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Ken W. Hyde
A brief biography of the founder of the Wright Experience™
Marianne Miller Hudec, great-niece of the Wright Brothers, said, "I want you to know that in my view the work you are doing would have come first in Uncle Orv's eyes. No other organization besides yours has devoted itself to validating the science developed by the Wrights. And that is the thing that mattered most of all to them."
For Wright Experience™ founder Ken Hyde, it matters a great deal. For him it is important that 100 years from now the Wright Brothers' work is preserved for future generations to study and understand what these two remarkable men actually accomplished and how they accomplished it. A 2000 inductee into the Virginia Aviation Hall of Fame, Ken and his Wright Experience™ team are telling the story that the Wrights always intended to tell but never did.
Ken's passion for aviation came at an early age. His father's interest in aviation was quickly passed on to him. Afternoon family car rides always seemed to end up at the local airport. That passion was fueled by the guidance and encouragement of so many individuals who took an interest in this small town boy from Nokesville, Virginia. But it was the renowned Charlie Kulp, "The Flying Farmer," who shared with Ken his maintenance skills, technical expertise, and patience for restoring old airplanes.
Born April 26, 1939, the Virginia native earned both his pilot's and mechanics' licenses while still a high school student. Following high school, he went to work as a mechanic for Capital Airlines. In 1961, he joined the team at Bendix Corporation as a co-pilot/mechanic for the operation of instrumented aircraft for calibrating worldwide tracking stations for projects Mercury, Gemini, and Apollo.
He joined American Airlines in 1965 and retired in September 1999, with 33 years of service of flying DC-6's, DC-7's, L-188's, and Boeing 727's. The same year he went to work for American Airlines, he founded Virginia Aviation, an antique aircraft restoration company. He first gained national attention as the restorer of a number of vintage aircraft when his restoration of the Clipped-Wing Monocoupe "Little Butch" took EAA Grand Champion honors in 1975.
He also won EAA grand-national-champion honors in 1987 with his 1918 Curtiss Jenny. His list of restored projects for museums include aircraft for the National Air and Space Museum; the Cradle of Aviation Museum; the EAA Museum; the San Diego Aerospace Museum; the U.S. Army Aviation Museum at Ft. Rucker, Alabama; the U.S. Army Museum at Ft. Sill, Oklahoma; the Virginia Aviation Museum in Richmond; the Museum of Flight in Seattle, Washington; the College Park Aviation Museum, College Park, Maryland and the United States Naval Academy in Annapolis, Maryland.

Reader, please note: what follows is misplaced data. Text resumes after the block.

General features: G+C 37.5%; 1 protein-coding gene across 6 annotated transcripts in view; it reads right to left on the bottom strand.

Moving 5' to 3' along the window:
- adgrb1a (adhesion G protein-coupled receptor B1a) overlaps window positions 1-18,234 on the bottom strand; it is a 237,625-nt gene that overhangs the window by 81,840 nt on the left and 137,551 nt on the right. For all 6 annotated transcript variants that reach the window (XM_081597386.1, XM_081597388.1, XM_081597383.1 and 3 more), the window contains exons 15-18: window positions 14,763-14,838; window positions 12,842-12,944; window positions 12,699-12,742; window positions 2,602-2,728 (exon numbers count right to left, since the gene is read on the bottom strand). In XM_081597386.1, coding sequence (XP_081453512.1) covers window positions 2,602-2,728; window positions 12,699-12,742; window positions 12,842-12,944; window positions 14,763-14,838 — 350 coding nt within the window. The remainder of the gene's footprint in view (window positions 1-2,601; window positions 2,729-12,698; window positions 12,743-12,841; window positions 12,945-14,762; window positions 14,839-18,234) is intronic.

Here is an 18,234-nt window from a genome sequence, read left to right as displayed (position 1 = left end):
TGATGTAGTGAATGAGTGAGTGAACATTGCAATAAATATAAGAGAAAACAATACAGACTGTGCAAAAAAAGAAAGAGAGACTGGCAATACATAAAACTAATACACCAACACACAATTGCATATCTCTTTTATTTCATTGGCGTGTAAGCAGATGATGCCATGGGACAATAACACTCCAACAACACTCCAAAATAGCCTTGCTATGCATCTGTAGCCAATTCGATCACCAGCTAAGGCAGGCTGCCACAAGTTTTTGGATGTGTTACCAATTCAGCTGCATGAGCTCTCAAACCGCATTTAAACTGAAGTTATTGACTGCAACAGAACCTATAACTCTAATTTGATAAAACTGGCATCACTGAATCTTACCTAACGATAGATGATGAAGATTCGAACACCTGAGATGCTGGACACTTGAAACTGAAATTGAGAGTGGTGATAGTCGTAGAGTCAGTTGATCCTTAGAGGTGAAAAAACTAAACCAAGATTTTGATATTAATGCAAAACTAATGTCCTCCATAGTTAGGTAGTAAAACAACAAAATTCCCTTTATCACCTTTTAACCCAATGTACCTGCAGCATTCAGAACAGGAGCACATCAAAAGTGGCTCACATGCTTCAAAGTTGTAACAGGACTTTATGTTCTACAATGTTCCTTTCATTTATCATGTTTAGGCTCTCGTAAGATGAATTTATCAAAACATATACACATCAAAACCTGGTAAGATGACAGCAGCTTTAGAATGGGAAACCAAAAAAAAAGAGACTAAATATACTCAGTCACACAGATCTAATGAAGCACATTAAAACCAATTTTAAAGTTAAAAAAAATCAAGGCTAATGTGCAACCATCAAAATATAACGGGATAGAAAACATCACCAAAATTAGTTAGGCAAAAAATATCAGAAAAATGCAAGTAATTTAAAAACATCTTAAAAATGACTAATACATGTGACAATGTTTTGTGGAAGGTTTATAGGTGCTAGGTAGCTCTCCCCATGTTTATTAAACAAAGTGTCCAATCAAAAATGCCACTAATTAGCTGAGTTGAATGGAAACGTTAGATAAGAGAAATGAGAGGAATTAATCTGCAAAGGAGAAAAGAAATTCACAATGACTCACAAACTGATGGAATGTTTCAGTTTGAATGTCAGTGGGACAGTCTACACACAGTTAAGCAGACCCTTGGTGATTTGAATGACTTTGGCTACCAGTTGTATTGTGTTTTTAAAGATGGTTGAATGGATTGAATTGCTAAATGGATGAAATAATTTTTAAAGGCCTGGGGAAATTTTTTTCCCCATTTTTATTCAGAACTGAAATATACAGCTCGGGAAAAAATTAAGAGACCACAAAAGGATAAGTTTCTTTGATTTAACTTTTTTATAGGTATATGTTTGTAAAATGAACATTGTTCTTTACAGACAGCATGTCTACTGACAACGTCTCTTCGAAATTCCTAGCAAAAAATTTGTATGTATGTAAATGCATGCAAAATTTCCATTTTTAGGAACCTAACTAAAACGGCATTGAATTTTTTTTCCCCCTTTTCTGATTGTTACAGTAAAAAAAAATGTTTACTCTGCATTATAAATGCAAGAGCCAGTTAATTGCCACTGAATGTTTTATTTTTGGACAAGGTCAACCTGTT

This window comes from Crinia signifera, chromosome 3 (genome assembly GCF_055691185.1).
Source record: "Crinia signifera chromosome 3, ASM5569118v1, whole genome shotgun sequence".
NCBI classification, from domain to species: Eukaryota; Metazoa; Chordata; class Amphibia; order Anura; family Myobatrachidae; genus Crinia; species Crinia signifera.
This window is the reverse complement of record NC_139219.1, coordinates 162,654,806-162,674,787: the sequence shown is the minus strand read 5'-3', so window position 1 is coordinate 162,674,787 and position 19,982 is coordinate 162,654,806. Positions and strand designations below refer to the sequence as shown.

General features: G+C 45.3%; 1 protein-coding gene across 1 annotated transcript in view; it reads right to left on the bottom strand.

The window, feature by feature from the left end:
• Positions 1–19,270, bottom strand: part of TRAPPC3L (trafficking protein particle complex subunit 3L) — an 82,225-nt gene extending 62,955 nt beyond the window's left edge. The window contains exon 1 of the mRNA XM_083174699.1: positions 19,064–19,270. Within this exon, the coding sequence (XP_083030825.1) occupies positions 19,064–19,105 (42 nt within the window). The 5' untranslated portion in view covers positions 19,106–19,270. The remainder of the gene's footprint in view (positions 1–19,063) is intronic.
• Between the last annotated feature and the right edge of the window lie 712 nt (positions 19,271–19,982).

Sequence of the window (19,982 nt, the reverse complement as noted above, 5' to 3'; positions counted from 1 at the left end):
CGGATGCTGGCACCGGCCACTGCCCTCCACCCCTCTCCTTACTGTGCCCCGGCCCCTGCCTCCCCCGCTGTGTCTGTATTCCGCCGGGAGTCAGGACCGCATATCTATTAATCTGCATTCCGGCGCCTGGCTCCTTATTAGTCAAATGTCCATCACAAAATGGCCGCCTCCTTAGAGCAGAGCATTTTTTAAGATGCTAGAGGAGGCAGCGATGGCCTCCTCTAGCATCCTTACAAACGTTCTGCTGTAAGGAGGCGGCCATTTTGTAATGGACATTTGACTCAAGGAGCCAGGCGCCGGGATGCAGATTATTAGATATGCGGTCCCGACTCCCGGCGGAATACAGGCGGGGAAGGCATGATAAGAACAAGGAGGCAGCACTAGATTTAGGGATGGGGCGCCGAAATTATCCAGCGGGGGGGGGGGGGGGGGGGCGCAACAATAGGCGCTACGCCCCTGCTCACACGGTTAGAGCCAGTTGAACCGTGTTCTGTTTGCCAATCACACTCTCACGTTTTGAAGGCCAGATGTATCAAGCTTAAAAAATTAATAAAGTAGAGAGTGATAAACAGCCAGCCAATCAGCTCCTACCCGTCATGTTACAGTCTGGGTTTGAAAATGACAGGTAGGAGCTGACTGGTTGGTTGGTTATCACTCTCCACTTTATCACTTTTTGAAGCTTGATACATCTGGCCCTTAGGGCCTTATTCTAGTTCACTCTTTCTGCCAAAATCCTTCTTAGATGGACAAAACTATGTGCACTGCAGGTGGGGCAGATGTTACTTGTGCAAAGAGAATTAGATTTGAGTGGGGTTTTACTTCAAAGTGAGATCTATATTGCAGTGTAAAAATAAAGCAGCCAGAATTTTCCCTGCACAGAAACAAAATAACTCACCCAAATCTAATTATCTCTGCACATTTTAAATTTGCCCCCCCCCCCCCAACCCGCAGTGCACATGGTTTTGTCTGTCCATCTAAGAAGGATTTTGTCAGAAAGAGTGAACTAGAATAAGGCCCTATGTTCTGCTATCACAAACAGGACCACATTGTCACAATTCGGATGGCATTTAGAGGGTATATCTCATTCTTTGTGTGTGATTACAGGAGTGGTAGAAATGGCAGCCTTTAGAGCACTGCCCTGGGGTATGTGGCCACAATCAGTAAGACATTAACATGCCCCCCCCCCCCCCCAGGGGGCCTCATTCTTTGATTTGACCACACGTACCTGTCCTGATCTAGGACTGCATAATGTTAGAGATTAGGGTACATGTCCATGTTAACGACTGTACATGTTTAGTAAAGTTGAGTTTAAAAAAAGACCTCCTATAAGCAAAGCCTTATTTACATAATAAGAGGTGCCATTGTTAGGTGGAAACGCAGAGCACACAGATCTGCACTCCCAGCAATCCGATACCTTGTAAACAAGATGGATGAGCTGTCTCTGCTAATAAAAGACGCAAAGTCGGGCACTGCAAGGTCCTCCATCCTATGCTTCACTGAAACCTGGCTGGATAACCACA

It was in 1992 that he first turned his attention to the Wright Brothers. The Army Aviation Museum at Fort Rucker, Alabama, commissioned Ken to build a reproduction of the 1911 Wright Model "B" that had become the Army's first practical airplane. What he found out was that the meticulous Wrights put very little of their work on paper or in one resource place. Instead, Ken discovered that it would take a full-time commitment to tell the entire story of what these two brothers accomplished.
Discovering the secrets of the Wright Brothers to inspire a new generation is what drives Ken Hyde and his Wright Experience™ team. Commissioned by the Ford Motor Company and the Experimental Aircraft Association, and authorized by the National Park Service, Ken reproduced the Wright's ultimate gift to mankind — the 1903 Flyer. People saw the Flyer come to life during 2003 Encampment and on December 17, 2003, at Kitty Hawk. That aircraft is now exhibited in the Henry Ford Museum in Dearborn, Michigan.
A second 1903 Kitty Hawk Flyer was commissioned by Harry B. Combs of Lear Jet fame. This Flyer was Mr. Combs' gift to the nation and is on permanent display at the Wright Brothers National Memorial, Kitty Hawk, North Carolina.
In April of 2005, The Museum of Flight, in Seattle, Washington, announced the acquisition of a third 1903 Wright Flyer built by Ken and his team. In September of 2006 the U.S. Naval Academy accepted delivery of a reproduction Wright Navy B-1 now hanging in Dahlgren Hall, USNA, Annapolis, Maryland.
Since 1992, Ken's team has made great strides toward understanding the secrets of the Wright Brothers. Wind tunnel tests on the 1903, 1904, and 1911 propellers have shown that the Wright propellers were exceedingly efficient. Projects currently underway include the preparation for flight testing and evaluation of a fifth Model B, the construction of fully accurate, airworthy 1908 Model "A" aircraft; and the restoration of two rare Wright Vertical Four engines, the only original working Wright engines in the world.